Guelph native Brandon Ferigo is making the most of his chance to start for the Guelph Gryphons in Ontario University Athletics football.
“I really enjoyed getting in on all special teams the previous year, but what every player really wants is to start at his position,” the middle linebacker said. “For me it was a long time coming so I was super happy when I learned that I was starting and then I actually started to do pretty good at it so I was really happy about that.”
Ferigo is in his fifth year at the University of Guelph and in his fourth year of eligibility with the team as he redshirted (he practised with the team, but didn’t play) his first year.
The Gryphons take on the McMaster Marauders Friday night in a 6 p.m. start at Alumni Stadium.
“Playing for the University of Guelph was always a dream of mine ever since I started playing senior varsity and (the Guelph Minor Football Association) switched from the Guelph Bears to the Guelph Junior Gryphons. I was always around in that environment.
“Coach Brian Cluff, who's now retired, he brought me and my buddy Tavius (Robinson), who everybody knows is at Ole Miss, he brought us out to training camp so we were involved in the training camps helping out with that,” Ferigo said. “I was a ball boy at the games. Gryphon football is something that was always a part of me and I had always dreamed of playing Gryphon football.”
Through five games this season, Ferigo leads the team with 24 solo tackles and 20 assisted tackles for a total of 34 tackles. His average of 6.8 tackles per game is third best in the league.
“It was obviously disappointing that it took as long as it did for me to start and to actually play, but I knew I just had to stick around and really keep working and keep my head down and keep grinding and I would eventually get in the position I wanted to be in,” he said. “It did finally come so I was really happy that my dream was finally realized.”
Prior to this season, Ferigo’s career stats were one tackle, a sack for a loss of seven yards, in eight games.
Ferigo has played football from the earliest ago group he could. That included five years at Guelph CVI in the local District 10 high school league as well as spring football in the GMFA system.
“My first three years at GC I played defensive end which is what I played for the majority of my football career,” he said. “In Grade 12 they moved me to middle linebacker and I played that for 12 and 12-plus.”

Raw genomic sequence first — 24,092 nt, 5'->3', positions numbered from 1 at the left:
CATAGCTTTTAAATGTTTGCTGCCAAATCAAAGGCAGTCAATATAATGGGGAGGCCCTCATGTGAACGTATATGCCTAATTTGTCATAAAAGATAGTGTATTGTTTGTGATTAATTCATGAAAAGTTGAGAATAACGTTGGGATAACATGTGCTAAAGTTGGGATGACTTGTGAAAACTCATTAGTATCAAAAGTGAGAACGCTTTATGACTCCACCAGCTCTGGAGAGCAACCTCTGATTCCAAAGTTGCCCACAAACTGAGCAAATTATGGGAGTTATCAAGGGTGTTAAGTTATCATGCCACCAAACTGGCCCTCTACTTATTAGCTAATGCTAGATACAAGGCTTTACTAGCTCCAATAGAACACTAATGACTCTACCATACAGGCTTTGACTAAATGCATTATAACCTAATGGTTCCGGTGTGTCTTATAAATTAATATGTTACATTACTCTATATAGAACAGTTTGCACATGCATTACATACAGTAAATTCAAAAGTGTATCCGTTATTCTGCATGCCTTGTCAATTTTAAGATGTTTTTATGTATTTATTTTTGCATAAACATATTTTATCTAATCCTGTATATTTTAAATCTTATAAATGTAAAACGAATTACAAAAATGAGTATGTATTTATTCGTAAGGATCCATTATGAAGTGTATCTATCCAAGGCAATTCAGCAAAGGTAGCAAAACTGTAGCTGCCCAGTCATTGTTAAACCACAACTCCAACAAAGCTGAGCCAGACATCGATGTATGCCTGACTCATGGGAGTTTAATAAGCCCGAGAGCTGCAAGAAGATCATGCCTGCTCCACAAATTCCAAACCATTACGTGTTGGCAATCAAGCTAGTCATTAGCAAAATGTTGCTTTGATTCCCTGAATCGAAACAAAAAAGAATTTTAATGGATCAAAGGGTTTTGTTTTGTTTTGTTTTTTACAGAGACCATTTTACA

He also lines up as a running back on offence.
“I played both ways and on all special teams. I never really left the field,” he said.
By becoming a middle linebacker with the Gryphons, he becomes the third GCVI graduate to hold the position in the last decade or so as the Reinharts, Jake and Job, were also middle linebackers.
Unlike the Reinharts and fellow GCVI graduate Simon Chaves who started the season as a defensive back for the Gryphs before suffering a season-ending injury in the opening game, Ferigo has never been a long snapper.
“I tried to long snap, but I just couldn't do it,” he said. “The coaches always preached to us coming in that the best thing for a linebacker to learn was to learn to long snap because that gives you the fastest chance to dress and get on the field. I tried. I went to a camp to try to learn it, but I just couldn't get the skills down so I just kind of gave up on that one.”
The thing the Reinharts and Chaves had in their background that Ferigo didn’t was that they had been quarterbacks at GCVI.
“I was never a quarterback,” Ferigo said. “A lot of the motion is sort of the same so they get the right spiral and everything. I just couldn't get it to spiral. I had the strength to launch it all the way back to the punter, but it was coming in all floppy so it wasn't really any good.”
Playing a varsity sport at university is almost like holding down a full-time job due to the large time commitment. That can lead to developing lifelong friendships with your teammates.
“The brotherhood that it creates is something that is quite special that I feel a lot of other sports don't have just because of how much time we actually do spend together,” Ferigo said. “We do spend (time together) playing a sport that we all love and it just creates a bond that I think other sports just can't compare to.”
The bond can also be formed due to how every player has to rely on his teammates to perform.
“I just love the dynamics of football and how every person has to do their job and if one person makes a mistake it can all just quickly fall to pieces,” Ferigo said. “I just feel like there's no other sport where you have to be so on the same page as your teammates in order to accomplish the goal that you're going for. I just find that's something special about football.”